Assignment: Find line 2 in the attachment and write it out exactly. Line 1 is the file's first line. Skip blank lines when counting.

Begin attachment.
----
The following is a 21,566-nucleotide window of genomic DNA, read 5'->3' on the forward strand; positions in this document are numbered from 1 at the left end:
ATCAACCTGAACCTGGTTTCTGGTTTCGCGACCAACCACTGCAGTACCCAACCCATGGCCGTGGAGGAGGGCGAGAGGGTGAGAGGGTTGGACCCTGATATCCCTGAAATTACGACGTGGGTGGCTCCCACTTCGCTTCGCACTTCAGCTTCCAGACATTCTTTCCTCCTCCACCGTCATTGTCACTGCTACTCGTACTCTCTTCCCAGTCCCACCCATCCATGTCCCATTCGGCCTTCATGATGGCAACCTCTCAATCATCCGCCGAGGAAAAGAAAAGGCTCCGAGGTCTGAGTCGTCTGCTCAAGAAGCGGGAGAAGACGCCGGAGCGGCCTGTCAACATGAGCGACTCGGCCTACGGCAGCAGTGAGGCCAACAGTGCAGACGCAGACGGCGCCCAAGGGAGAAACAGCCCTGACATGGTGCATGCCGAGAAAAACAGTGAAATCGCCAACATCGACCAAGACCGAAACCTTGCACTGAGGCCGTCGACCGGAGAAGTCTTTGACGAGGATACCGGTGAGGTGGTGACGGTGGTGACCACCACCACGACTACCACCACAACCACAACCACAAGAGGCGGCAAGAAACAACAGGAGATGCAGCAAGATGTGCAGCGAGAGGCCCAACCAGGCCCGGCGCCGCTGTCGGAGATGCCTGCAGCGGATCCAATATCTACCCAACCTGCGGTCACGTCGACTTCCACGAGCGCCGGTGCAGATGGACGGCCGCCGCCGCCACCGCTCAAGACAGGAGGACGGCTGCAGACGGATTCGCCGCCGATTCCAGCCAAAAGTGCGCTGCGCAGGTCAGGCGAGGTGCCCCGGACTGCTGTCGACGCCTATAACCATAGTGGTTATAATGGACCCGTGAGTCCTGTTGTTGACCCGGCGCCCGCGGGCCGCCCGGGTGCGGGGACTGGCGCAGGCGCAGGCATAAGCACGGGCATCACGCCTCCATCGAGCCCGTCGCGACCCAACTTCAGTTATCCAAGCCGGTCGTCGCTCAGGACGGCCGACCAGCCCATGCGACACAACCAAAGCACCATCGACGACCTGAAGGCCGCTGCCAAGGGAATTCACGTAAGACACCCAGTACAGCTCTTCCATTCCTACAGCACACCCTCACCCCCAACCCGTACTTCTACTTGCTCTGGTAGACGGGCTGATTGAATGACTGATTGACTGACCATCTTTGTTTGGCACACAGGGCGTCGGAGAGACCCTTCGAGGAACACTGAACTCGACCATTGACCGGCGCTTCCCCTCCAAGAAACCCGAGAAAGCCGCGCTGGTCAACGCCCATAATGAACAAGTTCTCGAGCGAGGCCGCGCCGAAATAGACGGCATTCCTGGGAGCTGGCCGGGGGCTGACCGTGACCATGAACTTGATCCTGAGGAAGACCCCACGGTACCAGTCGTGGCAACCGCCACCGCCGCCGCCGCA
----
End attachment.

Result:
ATCAACCTGAACCTGGTTTCTGGTTTCGCGACCAACCACTGCAGTACCCAACCCATGGCCGTGGAGGAGGGCGAGAGGGTGAGAGGGTTGGACCCTGATATCCCTGAAATTACGACGTGGGTGGCTCCCACTTCGCTTCGCACTTCAGCTTCCAGACATTCTTTCCTCCTCCACCGTCATTGTCACTGCTACTCGTACTCTCTTCCCAGTCCCACCCATCCATGTCCCATTCGGCCTTCATGATGGCAACCTCTCAATCATCCGCCGAGGAAAAGAAAAGGCTCCGAGGTCTGAGTCGTCTGCTCAAGAAGCGGGAGAAGACGCCGGAGCGGCCTGTCAACATGAGCGACTCGGCCTACGGCAGCAGTGAGGCCAACAGTGCAGACGCAGACGGCGCCCAAGGGAGAAACAGCCCTGACATGGTGCATGCCGAGAAAAACAGTGAAATCGCCAACATCGACCAAGACCGAAACCTTGCACTGAGGCCGTCGACCGGAGAAGTCTTTGACGAGGATACCGGTGAGGTGGTGACGGTGGTGACCACCACCACGACTACCACCACAACCACAACCACAAGAGGCGGCAAGAAACAACAGGAGATGCAGCAAGATGTGCAGCGAGAGGCCCAACCAGGCCCGGCGCCGCTGTCGGAGATGCCTGCAGCGGATCCAATATCTACCCAACCTGCGGTCACGTCGACTTCCACGAGCGCCGGTGCAGATGGACGGCCGCCGCCGCCACCGCTCAAGACAGGAGGACGGCTGCAGACGGATTCGCCGCCGATTCCAGCCAAAAGTGCGCTGCGCAGGTCAGGCGAGGTGCCCCGGACTGCTGTCGACGCCTATAACCATAGTGGTTATAATGGACCCGTGAGTCCTGTTGTTGACCCGGCGCCCGCGGGCCGCCCGGGTGCGGGGACTGGCGCAGGCGCAGGCATAAGCACGGGCATCACGCCTCCATCGAGCCCGTCGCGACCCAACTTCAGTTATCCAAGCCGGTCGTCGCTCAGGACGGCCGACCAGCCCATGCGACACAACCAAAGCACCATCGACGACCTGAAGGCCGCTGCCAAGGGAATTCACGTAAGACACCCAGTACAGCTCTTCCATTCCTACAGCACACCCTCACCCCCAACCCGTACTTCTACTTGCTCTGGTAGACGGGCTGATTGAATGACTGATTGACTGACCATCTTTGTTTGGCACACAGGGCGTCGGAGAGACCCTTCGAGGAACACTGAACTCGACCATTGACCGGCGCTTCCCCTCCAAGAAACCCGAGAAAGCCGCGCTGGTCAACGCCCATAATGAACAAGTTCTCGAGCGAGGCCGCGCCGAAATAGACGGCATTCCTGGGAGCTGGCCGGGGGCTGACCGTGACCATGAACTTGATCCTGAGGAAGACCCCACGGTACCAGTCGTGGCAACCGCCACCGCCGCCGCCGCA